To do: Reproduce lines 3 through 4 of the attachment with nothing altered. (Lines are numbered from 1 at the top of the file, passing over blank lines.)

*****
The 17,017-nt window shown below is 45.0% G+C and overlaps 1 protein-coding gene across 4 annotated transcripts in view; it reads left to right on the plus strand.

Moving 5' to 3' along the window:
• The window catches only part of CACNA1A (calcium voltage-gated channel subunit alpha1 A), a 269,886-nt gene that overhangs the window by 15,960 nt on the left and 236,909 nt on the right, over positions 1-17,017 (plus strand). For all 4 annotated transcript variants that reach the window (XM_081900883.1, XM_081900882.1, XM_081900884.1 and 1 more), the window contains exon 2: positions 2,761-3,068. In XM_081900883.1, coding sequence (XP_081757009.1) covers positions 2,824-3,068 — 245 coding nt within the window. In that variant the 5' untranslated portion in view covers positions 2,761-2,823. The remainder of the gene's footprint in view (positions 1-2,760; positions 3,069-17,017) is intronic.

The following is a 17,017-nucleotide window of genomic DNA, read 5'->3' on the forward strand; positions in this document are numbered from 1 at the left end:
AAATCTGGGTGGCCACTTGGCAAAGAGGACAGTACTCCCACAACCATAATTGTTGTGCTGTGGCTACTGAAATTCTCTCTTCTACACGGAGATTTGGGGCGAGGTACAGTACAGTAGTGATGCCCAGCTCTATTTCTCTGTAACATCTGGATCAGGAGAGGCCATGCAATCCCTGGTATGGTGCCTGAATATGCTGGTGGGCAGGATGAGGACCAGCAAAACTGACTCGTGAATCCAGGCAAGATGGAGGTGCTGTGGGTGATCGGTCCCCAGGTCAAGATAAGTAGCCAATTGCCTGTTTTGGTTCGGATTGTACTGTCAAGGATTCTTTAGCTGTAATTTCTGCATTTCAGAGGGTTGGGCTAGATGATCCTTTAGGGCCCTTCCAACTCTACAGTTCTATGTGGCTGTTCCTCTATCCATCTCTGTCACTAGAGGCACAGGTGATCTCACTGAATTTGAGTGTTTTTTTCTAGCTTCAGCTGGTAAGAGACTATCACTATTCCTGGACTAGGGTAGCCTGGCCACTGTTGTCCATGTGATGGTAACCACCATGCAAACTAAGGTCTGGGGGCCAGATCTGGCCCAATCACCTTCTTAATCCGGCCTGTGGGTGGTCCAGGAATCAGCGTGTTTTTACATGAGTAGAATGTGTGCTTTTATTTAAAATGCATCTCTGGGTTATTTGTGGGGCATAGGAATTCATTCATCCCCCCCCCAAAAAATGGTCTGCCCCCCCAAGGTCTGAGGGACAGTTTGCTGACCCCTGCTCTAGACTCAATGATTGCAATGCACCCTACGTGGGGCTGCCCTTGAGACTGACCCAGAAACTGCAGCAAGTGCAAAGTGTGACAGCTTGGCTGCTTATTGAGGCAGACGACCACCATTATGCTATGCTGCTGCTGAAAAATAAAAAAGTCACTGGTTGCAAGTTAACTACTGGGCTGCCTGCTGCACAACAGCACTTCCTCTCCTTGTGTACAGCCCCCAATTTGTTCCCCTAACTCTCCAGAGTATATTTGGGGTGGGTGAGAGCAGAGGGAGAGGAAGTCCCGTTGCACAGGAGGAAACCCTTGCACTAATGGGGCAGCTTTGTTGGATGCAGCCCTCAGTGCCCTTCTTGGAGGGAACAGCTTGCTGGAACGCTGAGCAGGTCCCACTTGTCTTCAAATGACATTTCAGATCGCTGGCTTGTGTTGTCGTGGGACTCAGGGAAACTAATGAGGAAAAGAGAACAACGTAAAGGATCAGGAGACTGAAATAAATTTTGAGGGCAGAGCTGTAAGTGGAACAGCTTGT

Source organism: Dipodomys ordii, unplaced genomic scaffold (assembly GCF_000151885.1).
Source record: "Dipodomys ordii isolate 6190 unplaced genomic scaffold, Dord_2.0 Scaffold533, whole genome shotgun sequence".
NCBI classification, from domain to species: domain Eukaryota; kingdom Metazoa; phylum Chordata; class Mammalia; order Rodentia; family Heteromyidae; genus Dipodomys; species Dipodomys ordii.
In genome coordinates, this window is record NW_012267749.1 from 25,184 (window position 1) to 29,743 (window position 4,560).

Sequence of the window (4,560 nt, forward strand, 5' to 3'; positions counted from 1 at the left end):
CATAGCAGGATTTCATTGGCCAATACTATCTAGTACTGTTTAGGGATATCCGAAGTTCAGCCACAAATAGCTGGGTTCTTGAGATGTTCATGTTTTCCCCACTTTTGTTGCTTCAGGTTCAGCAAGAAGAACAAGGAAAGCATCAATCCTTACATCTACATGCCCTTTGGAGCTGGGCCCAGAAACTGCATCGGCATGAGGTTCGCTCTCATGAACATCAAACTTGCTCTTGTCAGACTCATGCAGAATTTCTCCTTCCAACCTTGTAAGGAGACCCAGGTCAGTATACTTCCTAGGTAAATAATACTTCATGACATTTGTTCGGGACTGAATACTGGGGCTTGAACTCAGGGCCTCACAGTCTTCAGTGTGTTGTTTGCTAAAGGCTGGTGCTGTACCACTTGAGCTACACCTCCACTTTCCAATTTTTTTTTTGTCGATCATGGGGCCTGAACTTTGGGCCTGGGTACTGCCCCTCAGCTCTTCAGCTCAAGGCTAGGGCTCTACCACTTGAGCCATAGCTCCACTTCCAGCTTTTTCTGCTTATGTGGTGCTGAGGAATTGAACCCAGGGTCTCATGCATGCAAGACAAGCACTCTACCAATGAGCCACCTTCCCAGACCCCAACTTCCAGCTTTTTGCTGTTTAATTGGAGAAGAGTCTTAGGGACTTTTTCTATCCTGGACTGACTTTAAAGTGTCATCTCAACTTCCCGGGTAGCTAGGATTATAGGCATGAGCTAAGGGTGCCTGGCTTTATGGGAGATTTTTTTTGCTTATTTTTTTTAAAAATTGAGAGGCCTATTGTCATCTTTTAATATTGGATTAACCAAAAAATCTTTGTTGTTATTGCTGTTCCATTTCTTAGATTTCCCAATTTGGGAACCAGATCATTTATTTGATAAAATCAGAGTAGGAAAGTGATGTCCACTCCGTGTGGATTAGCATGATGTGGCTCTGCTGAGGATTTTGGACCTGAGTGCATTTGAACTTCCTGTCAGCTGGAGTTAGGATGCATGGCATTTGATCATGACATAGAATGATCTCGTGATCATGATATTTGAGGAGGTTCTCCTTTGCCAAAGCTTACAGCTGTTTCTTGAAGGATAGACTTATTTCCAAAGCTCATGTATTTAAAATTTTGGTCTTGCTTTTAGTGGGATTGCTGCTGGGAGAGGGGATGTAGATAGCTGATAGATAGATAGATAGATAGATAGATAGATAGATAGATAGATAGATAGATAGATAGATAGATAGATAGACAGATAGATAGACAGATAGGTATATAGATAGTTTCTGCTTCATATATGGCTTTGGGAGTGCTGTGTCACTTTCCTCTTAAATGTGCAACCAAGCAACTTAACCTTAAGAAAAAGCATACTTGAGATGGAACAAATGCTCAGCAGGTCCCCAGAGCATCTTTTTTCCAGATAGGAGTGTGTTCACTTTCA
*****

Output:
• The window catches only part of CACNA1A (calcium voltage-gated channel subunit alpha1 A), a 269,886-nt gene that overhangs the window by 15,960 nt on the left and 236,909 nt on the right, over positions 1-17,017 (plus strand). For all 4 annotated transcript variants that reach the window (XM_081900883.1, XM_081900882.1, XM_081900884.1 and 1 more), the window contains exon 2: positions 2,761-3,068. In XM_081900883.1, coding sequence (XP_081757009.1) covers positions 2,824-3,068 — 245 coding nt within the window. In that variant the 5' untranslated portion in view covers positions 2,761-2,823. The remainder of the gene's footprint in view (positions 1-2,760; positions 3,069-17,017) is intronic.

The following is a 17,017-nucleotide window of genomic DNA, read 5'->3' on the forward strand; positions in this document are numbered from 1 at the left end: